Thursday, September 13, 2012

You can't just say no

This post by James Staten is a bit of an ad for some detailed Forrester reports, but in nonetheless offers solid succinct advice about how most organizations should approach a cloud use policy.

It's too late for your policy to say, "The use of cloud services is not allowed," so you need to start from an assumption that it is already happening — and that more of it is happening behind your back than in front of your nose. In fact, any policy that takes a draconianly negative tone probably won't go over very well (it might just be blatantly ignored).

A better approach is to actually encourage its use — in the right way. Your cloud policy needs to present IT as an assistant to the business in the use of cloud and as an advocate for cloud. This will ensure that IT isn't seen as the internal police that you need to hide your business-driven cloud use from. Because your policy should help bring cloud use into the light where it can be monitored, managed, and made better.

As Red Hat's CIO Lee Congdon put it in a webinar I did with him back in March: "Moving to cloud? Your business may have already beaten you to it." with "websites, social media presence, customer service, and CRM." 

The situation is similar to (and, in many respects, related to) Bring-Your-Own-Device. When I write about BYOD, I invariably get comments to the effect that it's a passing fad waiting for a disaster to strike and for IT to subsequently clamp down. This reader's response is fairly typical of such an attitude:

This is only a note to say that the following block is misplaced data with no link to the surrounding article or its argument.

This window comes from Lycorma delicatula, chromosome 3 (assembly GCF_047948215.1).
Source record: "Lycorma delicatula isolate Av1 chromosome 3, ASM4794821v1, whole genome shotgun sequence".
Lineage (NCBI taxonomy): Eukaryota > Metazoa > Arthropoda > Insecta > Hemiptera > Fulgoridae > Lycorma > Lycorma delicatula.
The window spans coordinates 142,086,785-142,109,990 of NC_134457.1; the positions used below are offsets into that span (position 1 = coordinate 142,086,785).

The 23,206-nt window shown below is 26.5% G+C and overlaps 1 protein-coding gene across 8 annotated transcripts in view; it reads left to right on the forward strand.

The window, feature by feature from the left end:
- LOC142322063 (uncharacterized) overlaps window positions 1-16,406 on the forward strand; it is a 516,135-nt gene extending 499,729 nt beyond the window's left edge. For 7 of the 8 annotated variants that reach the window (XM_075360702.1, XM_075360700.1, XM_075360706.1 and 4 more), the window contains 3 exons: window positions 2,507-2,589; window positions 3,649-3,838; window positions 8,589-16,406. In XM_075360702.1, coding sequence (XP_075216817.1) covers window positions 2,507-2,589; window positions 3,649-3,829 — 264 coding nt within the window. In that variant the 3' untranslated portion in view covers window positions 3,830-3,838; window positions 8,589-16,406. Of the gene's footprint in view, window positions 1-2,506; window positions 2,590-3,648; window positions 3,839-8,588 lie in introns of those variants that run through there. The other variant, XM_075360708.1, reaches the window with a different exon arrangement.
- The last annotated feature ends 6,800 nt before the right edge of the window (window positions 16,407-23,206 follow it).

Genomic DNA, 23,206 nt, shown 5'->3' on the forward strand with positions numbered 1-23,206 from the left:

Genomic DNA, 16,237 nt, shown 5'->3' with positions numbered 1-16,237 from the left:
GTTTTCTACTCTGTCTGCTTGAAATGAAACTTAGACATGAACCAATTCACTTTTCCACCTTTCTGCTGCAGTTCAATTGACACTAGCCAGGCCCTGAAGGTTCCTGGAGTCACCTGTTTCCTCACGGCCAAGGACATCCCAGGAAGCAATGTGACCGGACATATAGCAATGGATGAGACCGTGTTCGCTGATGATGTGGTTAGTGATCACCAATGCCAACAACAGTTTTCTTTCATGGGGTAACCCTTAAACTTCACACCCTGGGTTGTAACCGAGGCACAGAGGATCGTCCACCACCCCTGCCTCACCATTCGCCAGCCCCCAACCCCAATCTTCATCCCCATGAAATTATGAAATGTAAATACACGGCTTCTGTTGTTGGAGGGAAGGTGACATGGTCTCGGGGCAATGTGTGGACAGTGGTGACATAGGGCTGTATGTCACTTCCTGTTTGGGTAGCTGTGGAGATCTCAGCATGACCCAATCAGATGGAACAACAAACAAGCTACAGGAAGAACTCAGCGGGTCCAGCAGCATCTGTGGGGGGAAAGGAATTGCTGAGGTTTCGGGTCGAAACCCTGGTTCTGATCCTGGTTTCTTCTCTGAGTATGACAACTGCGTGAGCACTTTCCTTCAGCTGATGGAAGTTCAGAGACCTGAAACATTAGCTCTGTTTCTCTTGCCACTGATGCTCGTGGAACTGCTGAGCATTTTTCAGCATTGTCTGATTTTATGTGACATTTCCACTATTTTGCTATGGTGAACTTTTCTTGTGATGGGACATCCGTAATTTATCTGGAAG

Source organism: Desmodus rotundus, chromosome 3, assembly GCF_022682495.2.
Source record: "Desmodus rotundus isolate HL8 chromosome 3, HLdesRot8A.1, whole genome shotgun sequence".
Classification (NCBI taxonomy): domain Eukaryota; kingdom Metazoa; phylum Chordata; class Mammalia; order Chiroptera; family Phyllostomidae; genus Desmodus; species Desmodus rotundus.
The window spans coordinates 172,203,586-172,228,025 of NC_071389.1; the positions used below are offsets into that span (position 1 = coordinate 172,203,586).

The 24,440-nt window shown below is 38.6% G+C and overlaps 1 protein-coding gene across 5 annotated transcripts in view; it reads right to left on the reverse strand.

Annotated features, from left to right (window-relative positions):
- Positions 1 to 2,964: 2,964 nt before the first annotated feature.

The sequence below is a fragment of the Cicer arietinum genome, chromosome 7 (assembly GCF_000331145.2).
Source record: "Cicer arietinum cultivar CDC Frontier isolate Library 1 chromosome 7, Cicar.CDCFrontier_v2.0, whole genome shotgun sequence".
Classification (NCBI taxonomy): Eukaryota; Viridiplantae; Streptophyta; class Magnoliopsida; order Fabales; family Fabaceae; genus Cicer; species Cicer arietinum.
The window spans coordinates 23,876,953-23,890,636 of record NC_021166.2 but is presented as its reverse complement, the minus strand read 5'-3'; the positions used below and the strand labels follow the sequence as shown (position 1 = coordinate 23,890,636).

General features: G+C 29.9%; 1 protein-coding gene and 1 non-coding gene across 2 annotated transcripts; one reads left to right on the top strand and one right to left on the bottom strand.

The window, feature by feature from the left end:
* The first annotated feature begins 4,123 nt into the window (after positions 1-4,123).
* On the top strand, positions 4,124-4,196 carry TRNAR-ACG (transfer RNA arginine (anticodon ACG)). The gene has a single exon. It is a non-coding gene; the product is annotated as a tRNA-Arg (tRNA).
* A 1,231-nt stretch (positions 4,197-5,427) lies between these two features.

Eventually when many of the younger crowd starts to understand why they can't find work, they will realize that employers call the shots. The BOYD trend was started by a small group of people who thought their devices manufacturer (I'll give you 3 guesses who the manufacture was, and the first two don't count) is so superior to other devices that they refused to work on anything else. I would happily wish those people well finding employment elsewhere and call for the next interviewee.

As Staten correctly notes, in most environments trying to roll back the clock will merely drive usage underground and beyond the ken of IT governance and policy--to say nothing of cutting off IT and line of business users from the genuine benefits of public cloud services.

The reality of cloud usage (in its various forms) is one reason why many users with whom I speak are intensely interested in topics such as hybrid clouds and application/portability. They realize that cloud is happening and they don't want to stop it. But they do want to bring it under an integrated management and policy framework that empowers users while protecting the company.

And this is why at Red Hat, everything we're doing in cloud from Red Hat CloudForms, to OpenShift to OpenStack to our Certified Cloud Provider Program is built around the twin concepts of open and hybrid.

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